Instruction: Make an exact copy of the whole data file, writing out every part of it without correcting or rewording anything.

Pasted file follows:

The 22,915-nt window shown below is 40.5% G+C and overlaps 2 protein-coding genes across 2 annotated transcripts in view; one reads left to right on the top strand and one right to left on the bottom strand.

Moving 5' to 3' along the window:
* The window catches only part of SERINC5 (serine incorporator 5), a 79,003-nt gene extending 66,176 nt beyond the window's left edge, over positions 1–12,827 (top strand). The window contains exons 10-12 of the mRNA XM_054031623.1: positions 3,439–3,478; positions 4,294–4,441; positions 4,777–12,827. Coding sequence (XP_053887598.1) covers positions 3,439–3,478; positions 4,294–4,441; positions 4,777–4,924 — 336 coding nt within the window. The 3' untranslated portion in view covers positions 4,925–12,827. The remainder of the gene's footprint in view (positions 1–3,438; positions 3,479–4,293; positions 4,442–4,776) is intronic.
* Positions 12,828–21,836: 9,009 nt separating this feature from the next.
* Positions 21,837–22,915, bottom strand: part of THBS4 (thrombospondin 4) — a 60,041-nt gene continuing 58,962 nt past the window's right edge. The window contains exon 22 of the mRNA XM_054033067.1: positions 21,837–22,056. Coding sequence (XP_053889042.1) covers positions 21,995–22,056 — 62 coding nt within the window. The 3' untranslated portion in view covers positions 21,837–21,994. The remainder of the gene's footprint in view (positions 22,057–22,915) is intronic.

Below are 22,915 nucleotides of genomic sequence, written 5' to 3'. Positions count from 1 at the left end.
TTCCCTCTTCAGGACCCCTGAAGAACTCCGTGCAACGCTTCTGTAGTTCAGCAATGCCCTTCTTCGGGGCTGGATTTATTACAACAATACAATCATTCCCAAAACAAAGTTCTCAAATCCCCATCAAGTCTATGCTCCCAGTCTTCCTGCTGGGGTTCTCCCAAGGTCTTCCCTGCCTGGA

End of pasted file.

The 22,915-nt window shown below is 40.5% G+C and overlaps 2 protein-coding genes across 2 annotated transcripts in view; one reads left to right on the top strand and one right to left on the bottom strand.

Moving 5' to 3' along the window:
* The window catches only part of SERINC5 (serine incorporator 5), a 79,003-nt gene extending 66,176 nt beyond the window's left edge, over positions 1–12,827 (top strand). The window contains exons 10-12 of the mRNA XM_054031623.1: positions 3,439–3,478; positions 4,294–4,441; positions 4,777–12,827. Coding sequence (XP_053887598.1) covers positions 3,439–3,478; positions 4,294–4,441; positions 4,777–4,924 — 336 coding nt within the window. The 3' untranslated portion in view covers positions 4,925–12,827. The remainder of the gene's footprint in view (positions 1–3,438; positions 3,479–4,293; positions 4,442–4,776) is intronic.
* Positions 12,828–21,836: 9,009 nt separating this feature from the next.
* Positions 21,837–22,915, bottom strand: part of THBS4 (thrombospondin 4) — a 60,041-nt gene continuing 58,962 nt past the window's right edge. The window contains exon 22 of the mRNA XM_054033067.1: positions 21,837–22,056. Coding sequence (XP_053889042.1) covers positions 21,995–22,056 — 62 coding nt within the window. The 3' untranslated portion in view covers positions 21,837–21,994. The remainder of the gene's footprint in view (positions 22,057–22,915) is intronic.

Below are 22,915 nucleotides of genomic sequence, written 5' to 3'. Positions count from 1 at the left end.
TTCCCTCTTCAGGACCCCTGAAGAACTCCGTGCAACGCTTCTGTAGTTCAGCAATGCCCTTCTTCGGGGCTGGATTTATTACAACAATACAATCATTCCCAAAACAAAGTTCTCAAATCCCCATCAAGTCTATGCTCCCAGTCTTCCTGCTGGGGTTCTCCCAAGGTCTTCCCTGCCTGGA